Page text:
Compulsive actions do not give off positive feelings and instead bring shame or distress to the individual. In the case of impulsivity, the individual feels no remorse for their doings and may feel satisfaction afterwards.
Addiction is when an individual repeatedly engages in detrimental behavior believing it to be pleasurable, like a drug high. Both addiction and impulsivity involve a disregard of consequences that could result from their actions, which can contribute to an individual taking up drugs or indulging on them so frequently they end up getting hooked on them.
Caregivers can use strategies to manage the symptoms of impulsive control disorders. These include:
- Not giving positive reinforcement for impulsive behaviors
- Encouraging their loved ones to take interest in helping their community and society
- Avoiding physical discipline
- Remaining consistent when parenting or caring for the individual
Several types of therapy can be used when treating these disorders, such as parent management training, multisystemic therapy, and cognitive behavioral therapy (CBT).
Some doctors may prescribe medications, such as mood stabilizers or antidepressants, to manage symptoms.
Research has found that boot camps or sudden imprisonment DO NOT help manage the symptoms of impulsive disorders and can even worsen them.
As for how to prevent impulsive control disorders, there is no definite path of prevention. However, caregivers can minimize symptoms from becoming worse by taking the individual to a healthcare professional as soon as possible, where the doctor will suggest treatment plans for them.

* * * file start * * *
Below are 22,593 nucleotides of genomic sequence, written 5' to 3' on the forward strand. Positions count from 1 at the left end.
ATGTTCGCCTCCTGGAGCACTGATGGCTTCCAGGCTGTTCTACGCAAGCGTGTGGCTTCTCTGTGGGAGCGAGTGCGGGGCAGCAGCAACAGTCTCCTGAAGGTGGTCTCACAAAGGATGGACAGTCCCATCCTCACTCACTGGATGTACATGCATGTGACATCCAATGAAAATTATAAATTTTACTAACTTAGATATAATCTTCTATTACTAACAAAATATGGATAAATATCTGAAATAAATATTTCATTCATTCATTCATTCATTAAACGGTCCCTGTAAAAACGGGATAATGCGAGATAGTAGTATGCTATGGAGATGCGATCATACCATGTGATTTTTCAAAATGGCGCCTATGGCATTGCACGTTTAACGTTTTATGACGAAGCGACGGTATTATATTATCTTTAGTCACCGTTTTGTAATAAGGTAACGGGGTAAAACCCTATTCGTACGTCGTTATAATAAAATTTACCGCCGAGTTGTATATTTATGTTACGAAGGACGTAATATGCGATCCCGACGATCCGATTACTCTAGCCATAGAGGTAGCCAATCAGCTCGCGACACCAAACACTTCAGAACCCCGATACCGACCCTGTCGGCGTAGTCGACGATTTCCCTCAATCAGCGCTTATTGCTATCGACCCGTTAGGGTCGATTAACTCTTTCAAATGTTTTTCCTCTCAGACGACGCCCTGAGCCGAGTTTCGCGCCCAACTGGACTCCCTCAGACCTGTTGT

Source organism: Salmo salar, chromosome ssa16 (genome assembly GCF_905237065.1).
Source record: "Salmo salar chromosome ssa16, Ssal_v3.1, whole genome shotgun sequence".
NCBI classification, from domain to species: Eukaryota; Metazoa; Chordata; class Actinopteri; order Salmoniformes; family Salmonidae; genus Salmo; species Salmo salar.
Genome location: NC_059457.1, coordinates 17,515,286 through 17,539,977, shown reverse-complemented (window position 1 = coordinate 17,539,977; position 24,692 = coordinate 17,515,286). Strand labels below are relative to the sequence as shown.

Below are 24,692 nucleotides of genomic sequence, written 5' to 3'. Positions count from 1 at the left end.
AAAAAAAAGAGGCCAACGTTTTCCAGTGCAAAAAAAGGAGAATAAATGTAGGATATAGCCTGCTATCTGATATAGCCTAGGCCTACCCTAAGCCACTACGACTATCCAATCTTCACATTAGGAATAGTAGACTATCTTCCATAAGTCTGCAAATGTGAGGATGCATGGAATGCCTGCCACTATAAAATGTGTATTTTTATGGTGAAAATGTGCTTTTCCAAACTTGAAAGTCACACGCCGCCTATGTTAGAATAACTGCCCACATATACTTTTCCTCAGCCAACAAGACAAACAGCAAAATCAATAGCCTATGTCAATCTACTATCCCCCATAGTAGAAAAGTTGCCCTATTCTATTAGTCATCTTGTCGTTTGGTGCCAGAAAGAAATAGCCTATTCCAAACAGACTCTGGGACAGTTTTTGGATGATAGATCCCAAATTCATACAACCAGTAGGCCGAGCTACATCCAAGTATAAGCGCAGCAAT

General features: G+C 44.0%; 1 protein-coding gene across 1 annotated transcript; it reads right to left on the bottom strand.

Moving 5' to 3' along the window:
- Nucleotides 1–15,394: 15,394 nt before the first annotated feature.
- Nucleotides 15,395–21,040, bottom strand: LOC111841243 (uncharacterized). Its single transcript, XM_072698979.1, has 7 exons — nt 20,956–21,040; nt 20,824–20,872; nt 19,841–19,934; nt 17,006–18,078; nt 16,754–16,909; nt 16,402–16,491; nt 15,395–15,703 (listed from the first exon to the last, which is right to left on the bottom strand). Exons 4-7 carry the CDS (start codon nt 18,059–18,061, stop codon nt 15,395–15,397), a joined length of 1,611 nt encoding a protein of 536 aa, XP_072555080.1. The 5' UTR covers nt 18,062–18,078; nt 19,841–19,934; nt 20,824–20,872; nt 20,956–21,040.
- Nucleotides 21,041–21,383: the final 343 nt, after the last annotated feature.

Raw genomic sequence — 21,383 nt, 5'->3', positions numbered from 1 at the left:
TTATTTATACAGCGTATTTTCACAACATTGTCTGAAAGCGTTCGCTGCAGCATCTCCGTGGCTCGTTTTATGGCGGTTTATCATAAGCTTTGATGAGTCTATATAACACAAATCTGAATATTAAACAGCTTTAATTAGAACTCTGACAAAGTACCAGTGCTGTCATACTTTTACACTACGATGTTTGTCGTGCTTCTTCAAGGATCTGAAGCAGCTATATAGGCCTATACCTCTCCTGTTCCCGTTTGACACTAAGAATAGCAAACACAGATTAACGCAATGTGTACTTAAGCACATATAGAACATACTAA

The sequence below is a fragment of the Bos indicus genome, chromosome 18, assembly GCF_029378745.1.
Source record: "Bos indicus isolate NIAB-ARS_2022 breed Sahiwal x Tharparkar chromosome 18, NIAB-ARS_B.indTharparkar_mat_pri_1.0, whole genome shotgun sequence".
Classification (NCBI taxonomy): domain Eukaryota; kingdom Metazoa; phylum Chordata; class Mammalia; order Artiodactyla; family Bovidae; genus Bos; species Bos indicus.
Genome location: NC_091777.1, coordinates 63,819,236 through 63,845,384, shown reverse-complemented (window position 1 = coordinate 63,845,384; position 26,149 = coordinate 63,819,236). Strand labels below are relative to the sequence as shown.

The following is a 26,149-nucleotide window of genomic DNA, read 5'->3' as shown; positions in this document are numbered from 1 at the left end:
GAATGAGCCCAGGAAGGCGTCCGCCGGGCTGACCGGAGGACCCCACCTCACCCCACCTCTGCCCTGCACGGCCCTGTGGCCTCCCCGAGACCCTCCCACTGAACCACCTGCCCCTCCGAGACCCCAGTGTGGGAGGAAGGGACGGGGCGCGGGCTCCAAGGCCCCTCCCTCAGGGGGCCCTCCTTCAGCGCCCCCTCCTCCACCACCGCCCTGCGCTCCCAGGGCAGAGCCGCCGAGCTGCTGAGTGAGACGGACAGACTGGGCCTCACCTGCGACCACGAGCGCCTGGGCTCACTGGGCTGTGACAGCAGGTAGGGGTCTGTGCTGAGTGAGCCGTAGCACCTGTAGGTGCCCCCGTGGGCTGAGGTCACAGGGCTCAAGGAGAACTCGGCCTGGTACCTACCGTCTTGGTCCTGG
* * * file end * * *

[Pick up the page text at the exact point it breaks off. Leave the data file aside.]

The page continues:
Resources to Find Support/Treatment Options
Revive Interventions: A substance abuse program that will help you to stage an intervention. Call 24/7 at 1-866-351-3816, email at [email protected], or fill out an application: https://reviveinterventions.com/free-assesment/
American Addiction Center: A wonderful resource where you can get quality rehabilitation care and support 24/7! Call 24/7 at (888) 627-6402, or learn more about the admissions process: https://americanaddictioncenters.org/admissions
Talkiatry: Talkiatry is a program that assesses your personal situation and will assign you a psychiatrist tailored to you! To learn more visit: https://www.talkiatry.com
AptiHealth: AptiHealth is a great program to virtually meet with your therapist if you’re uncomfortable doing it in-person. Fill out an application: https://home.aptihealth.com/auth/self-signup
BetterHelp: BetterHelp is a popular service but for good reason! This application will get you a personalized therapist that you can meet over the phone, in a chatroom, or over a video-chat, all at a reasonable price! To begin the assessment, visit: https://www.betterhelp.com/get-started/